" The war in the Pacific remained a moment-by-moment struggle. Between sunrise and sunset on May 13, 1945, more than 130 US fighters and bombers would attack troops, trains, bridges, and other Japanese "targets of opportunity" in southern and eastern China. Ten B-24 Liberators would bomb an underground hangar on a dot of land called Moen Island. Nine other B-24s would bomb an airfield on a lonely speck in the northern Pacific called Marcus Island. On Borneo, B-24s would bomb two airfields. To the east, B-25 Mitchell bombers and P-38 Lightning fighters would support ground forces on Tarakan Island. The U.S 7th Marine Regiment would burst through Japanese defenses on Okinawa to capture Dakeshi Ridge. In the Phillipines, the 40th Infantry Division would capture Del Monte Airfield, and bombers and fighters would pound targets on Luzon Island.
Those were the major events of the day, to be cataloged, analyzed, and recounted in countless books and films about the Big War. Another incident on May 13, 1945, would escape the notice of historians and Hollywood: a C-47 transport plane carrying two dozen officers, soldiers, and WACs would disappear during a flight over the mountainous jungles of New Guinea."
Zuckoff decided to write on an event in history most 'VIPs' decided to overlook or even choose not to bring notice to. Writing first and foremost, I have always believed, has to be about bring something that lives in the dark back up to light and bring awareness to people about it. For this, and this alone, Zuckoff has won honorary points with me. Above and beyond that, Zuckoff has created a work of art which embodies the human spirit. We do not leave others behind, we keep them in our minds and history, and we pay tribute to them, as simply as a book like this. And I say 'work of art' because it is truly that. Zuckoff managed to write an exquisite piece of nonfiction that is not only captivating but it is also a 'vividly reconstructed' vision of a specific event in history pieced together by evidence and information that might not have otherwise been brought together were not for the ambition and dedication of an individual such as Michell Zuckoff.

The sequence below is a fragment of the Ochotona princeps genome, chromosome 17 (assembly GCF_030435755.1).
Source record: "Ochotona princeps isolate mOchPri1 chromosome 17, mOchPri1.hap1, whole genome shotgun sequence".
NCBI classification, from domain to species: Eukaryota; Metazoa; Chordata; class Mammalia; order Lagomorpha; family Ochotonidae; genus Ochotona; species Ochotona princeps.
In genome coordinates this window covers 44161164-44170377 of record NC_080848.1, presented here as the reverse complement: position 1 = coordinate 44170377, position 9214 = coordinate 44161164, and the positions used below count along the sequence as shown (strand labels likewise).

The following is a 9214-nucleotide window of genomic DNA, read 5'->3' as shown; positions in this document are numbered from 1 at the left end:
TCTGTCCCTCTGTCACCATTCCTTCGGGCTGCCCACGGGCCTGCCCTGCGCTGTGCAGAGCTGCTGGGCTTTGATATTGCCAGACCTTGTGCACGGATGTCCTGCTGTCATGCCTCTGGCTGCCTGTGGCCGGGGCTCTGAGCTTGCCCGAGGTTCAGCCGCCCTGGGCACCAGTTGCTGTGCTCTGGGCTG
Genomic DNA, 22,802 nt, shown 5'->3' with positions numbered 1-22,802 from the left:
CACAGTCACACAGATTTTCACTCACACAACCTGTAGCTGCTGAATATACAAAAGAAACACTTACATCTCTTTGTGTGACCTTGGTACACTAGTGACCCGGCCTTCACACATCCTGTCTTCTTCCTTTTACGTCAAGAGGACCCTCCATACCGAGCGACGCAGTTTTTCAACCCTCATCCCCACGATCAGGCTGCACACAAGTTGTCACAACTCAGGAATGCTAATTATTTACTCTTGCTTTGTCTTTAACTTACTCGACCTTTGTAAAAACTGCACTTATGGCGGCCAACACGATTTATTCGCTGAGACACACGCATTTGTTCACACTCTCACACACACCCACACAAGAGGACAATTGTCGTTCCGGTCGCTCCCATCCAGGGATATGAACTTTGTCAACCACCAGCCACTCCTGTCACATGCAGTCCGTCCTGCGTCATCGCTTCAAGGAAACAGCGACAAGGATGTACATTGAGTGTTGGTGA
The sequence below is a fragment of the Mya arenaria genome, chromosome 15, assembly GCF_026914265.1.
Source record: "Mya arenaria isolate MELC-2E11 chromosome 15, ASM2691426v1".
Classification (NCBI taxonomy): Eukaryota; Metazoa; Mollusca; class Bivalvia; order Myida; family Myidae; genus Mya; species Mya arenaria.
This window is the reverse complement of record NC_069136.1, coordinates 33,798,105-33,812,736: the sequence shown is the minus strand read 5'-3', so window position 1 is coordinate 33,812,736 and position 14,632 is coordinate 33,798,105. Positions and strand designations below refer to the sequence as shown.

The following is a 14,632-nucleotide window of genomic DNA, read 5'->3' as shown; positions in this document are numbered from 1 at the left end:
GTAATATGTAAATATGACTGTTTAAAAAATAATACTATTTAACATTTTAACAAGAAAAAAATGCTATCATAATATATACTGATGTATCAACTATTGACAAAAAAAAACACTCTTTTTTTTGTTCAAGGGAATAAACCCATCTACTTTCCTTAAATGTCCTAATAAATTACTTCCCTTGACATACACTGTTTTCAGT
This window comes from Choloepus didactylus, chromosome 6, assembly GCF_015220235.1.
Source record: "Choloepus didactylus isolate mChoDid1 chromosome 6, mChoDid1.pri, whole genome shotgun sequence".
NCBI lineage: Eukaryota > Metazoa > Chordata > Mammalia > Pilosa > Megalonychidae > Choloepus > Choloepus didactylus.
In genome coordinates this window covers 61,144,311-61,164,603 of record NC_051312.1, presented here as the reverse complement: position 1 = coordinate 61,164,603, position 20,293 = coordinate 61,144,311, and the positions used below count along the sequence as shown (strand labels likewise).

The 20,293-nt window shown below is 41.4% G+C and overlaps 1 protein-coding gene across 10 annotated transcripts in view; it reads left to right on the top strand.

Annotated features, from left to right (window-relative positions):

It is in fact "a true story of survival, adventure, and the most incredible rescue mission of World War II." It's possible that you may not be a fan of nonfiction, let alone historical nonfiction, as I am. In fact, my worst subjects in school were history and geography. Regardless, this story is about much more than historical accounts. It's about the human spirit, the human memory, and ultimately the human responsibility to record, piece together, and create a passageway of knowledge and information. You HAVE to READ this book. It is a masterpiece.
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